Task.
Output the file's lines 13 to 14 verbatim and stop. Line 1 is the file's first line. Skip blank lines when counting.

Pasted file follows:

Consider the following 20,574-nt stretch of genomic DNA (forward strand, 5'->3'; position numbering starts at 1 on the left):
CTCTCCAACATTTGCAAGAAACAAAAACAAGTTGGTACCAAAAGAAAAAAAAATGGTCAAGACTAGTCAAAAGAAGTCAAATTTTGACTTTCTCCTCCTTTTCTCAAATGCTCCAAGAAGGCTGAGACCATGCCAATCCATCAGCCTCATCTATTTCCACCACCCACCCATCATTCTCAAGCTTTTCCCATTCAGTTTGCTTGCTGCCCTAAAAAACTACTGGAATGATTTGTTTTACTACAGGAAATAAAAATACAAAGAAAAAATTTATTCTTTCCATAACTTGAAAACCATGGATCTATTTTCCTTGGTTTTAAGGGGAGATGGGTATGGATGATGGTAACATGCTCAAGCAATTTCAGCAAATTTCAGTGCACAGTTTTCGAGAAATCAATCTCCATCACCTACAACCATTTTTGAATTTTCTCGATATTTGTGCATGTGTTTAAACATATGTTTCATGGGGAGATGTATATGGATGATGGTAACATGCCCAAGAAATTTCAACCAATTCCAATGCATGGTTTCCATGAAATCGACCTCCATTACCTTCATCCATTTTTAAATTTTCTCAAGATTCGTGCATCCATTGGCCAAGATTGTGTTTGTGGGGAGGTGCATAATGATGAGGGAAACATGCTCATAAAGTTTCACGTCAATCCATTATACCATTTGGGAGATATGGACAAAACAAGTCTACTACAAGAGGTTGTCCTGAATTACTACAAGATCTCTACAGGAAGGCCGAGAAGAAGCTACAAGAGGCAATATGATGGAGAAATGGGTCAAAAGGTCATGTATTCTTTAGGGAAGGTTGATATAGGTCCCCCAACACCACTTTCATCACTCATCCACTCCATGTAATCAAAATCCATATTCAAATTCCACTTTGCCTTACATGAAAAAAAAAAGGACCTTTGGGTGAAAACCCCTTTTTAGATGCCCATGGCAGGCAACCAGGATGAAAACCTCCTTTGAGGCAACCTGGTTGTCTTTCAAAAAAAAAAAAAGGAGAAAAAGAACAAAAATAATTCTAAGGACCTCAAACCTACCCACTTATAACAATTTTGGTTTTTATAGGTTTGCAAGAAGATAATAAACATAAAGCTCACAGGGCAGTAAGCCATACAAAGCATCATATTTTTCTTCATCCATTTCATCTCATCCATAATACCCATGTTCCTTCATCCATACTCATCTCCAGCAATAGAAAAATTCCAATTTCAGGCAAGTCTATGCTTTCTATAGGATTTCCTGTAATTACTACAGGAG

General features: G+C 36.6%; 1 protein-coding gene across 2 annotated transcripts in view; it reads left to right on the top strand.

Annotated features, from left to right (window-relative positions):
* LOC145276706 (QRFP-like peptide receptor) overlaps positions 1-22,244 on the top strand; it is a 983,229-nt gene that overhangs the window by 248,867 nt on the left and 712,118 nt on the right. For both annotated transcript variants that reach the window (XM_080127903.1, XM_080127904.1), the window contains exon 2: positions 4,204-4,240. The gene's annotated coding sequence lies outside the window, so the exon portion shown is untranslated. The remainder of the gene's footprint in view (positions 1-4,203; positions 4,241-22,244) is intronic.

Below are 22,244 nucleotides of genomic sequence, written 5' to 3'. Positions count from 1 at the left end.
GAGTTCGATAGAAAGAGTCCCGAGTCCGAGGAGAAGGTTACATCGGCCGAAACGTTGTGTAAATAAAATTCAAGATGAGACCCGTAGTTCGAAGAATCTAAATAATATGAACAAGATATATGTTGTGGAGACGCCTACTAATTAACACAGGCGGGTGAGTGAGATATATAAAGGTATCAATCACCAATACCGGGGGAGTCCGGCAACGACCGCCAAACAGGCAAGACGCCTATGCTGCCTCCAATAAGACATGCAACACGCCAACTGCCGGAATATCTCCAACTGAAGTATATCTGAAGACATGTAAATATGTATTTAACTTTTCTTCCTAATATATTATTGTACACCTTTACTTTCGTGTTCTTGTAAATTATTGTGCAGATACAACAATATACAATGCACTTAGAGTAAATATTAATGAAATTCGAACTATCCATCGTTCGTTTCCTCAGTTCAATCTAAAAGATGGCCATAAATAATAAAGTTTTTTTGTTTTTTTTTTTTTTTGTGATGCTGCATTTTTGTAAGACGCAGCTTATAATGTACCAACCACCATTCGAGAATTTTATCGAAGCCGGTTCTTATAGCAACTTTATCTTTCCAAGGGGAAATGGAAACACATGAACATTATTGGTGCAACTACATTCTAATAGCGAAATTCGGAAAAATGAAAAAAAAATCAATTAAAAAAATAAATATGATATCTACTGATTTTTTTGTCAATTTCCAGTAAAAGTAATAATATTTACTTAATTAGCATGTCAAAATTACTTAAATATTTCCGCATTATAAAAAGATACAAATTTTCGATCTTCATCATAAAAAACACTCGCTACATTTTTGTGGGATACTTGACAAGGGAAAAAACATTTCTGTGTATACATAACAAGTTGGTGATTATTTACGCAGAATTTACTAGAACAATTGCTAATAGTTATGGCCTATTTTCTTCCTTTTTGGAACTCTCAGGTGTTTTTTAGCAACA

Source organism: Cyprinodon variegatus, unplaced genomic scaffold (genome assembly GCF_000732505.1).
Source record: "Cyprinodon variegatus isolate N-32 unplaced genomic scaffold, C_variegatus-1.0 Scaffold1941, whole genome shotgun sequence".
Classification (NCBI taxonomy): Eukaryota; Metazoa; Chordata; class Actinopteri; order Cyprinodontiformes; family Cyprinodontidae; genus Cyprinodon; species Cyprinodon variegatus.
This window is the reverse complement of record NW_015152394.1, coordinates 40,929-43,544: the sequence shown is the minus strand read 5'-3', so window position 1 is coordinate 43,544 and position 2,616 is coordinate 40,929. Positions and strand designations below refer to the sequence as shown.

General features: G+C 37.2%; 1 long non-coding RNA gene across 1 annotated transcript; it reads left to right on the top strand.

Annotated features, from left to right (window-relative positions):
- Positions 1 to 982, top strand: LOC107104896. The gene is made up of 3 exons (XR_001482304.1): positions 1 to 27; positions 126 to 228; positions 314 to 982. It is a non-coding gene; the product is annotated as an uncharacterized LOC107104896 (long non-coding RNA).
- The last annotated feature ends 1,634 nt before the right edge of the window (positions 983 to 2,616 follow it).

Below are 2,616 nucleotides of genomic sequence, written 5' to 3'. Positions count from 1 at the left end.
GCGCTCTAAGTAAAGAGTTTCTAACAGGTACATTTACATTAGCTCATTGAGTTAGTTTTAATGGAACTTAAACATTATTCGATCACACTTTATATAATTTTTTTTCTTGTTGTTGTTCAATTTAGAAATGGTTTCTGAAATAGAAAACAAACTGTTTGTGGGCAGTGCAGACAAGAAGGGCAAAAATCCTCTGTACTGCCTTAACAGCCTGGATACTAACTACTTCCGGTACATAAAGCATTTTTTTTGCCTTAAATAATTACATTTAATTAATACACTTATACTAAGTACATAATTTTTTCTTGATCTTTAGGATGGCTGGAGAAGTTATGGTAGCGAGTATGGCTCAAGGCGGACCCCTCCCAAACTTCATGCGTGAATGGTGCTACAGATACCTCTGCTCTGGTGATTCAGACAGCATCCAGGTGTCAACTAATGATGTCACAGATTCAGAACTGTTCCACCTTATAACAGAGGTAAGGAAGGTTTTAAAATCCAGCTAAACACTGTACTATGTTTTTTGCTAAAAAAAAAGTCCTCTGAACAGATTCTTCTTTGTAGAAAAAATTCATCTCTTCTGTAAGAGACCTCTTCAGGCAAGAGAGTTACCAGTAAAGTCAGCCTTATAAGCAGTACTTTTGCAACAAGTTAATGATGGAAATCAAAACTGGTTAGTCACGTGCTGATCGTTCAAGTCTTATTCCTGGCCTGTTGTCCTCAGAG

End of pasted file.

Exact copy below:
Annotated features, from left to right (window-relative positions):
- Positions 1 to 982, top strand: LOC107104896. The gene is made up of 3 exons (XR_001482304.1): positions 1 to 27; positions 126 to 228; positions 314 to 982. It is a non-coding gene; the product is annotated as an uncharacterized LOC107104896 (long non-coding RNA).